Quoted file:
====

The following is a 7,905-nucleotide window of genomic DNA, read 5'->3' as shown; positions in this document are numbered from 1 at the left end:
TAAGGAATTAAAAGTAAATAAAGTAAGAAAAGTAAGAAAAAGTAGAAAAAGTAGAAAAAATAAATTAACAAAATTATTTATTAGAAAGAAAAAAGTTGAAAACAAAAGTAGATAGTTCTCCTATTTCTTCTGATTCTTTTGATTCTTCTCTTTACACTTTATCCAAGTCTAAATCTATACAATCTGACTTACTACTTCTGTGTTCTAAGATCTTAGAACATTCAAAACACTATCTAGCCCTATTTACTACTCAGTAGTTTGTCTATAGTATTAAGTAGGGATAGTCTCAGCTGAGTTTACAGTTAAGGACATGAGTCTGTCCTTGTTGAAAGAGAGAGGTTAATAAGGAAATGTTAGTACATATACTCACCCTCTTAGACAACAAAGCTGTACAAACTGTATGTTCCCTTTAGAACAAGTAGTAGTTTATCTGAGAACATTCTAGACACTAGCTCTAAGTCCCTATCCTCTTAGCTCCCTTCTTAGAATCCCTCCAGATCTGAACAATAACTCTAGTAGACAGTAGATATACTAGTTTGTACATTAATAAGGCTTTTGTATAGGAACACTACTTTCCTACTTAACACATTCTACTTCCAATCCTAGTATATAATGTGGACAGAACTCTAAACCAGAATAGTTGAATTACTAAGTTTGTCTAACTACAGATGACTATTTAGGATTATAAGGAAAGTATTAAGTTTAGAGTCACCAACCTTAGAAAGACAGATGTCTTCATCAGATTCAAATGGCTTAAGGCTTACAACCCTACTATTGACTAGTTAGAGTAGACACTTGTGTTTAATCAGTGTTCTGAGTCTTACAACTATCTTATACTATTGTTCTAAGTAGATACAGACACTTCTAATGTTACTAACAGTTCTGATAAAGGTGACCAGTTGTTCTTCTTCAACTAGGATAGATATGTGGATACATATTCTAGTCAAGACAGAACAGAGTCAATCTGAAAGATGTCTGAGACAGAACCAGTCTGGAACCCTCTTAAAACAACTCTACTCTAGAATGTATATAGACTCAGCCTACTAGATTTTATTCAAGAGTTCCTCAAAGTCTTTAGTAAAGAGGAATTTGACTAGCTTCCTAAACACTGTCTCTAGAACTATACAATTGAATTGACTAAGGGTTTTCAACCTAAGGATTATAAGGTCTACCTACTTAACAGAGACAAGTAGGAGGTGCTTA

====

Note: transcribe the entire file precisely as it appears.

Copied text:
The following is a 7,905-nucleotide window of genomic DNA, read 5'->3' as shown; positions in this document are numbered from 1 at the left end:
TAAGGAATTAAAAGTAAATAAAGTAAGAAAAGTAAGAAAAAGTAGAAAAAGTAGAAAAAATAAATTAACAAAATTATTTATTAGAAAGAAAAAAGTTGAAAACAAAAGTAGATAGTTCTCCTATTTCTTCTGATTCTTTTGATTCTTCTCTTTACACTTTATCCAAGTCTAAATCTATACAATCTGACTTACTACTTCTGTGTTCTAAGATCTTAGAACATTCAAAACACTATCTAGCCCTATTTACTACTCAGTAGTTTGTCTATAGTATTAAGTAGGGATAGTCTCAGCTGAGTTTACAGTTAAGGACATGAGTCTGTCCTTGTTGAAAGAGAGAGGTTAATAAGGAAATGTTAGTACATATACTCACCCTCTTAGACAACAAAGCTGTACAAACTGTATGTTCCCTTTAGAACAAGTAGTAGTTTATCTGAGAACATTCTAGACACTAGCTCTAAGTCCCTATCCTCTTAGCTCCCTTCTTAGAATCCCTCCAGATCTGAACAATAACTCTAGTAGACAGTAGATATACTAGTTTGTACATTAATAAGGCTTTTGTATAGGAACACTACTTTCCTACTTAACACATTCTACTTCCAATCCTAGTATATAATGTGGACAGAACTCTAAACCAGAATAGTTGAATTACTAAGTTTGTCTAACTACAGATGACTATTTAGGATTATAAGGAAAGTATTAAGTTTAGAGTCACCAACCTTAGAAAGACAGATGTCTTCATCAGATTCAAATGGCTTAAGGCTTACAACCCTACTATTGACTAGTTAGAGTAGACACTTGTGTTTAATCAGTGTTCTGAGTCTTACAACTATCTTATACTATTGTTCTAAGTAGATACAGACACTTCTAATGTTACTAACAGTTCTGATAAAGGTGACCAGTTGTTCTTCTTCAACTAGGATAGATATGTGGATACATATTCTAGTCAAGACAGAACAGAGTCAATCTGAAAGATGTCTGAGACAGAACCAGTCTGGAACCCTCTTAAAACAACTCTACTCTAGAATGTATATAGACTCAGCCTACTAGATTTTATTCAAGAGTTCCTCAAAGTCTTTAGTAAAGAGGAATTTGACTAGCTTCCTAAACACTGTCTCTAGAACTATACAATTGAATTGACTAAGGGTTTTCAACCTAAGGATTATAAGGTCTACCTACTTAACAGAGACAAGTAGGAGGTGCTTA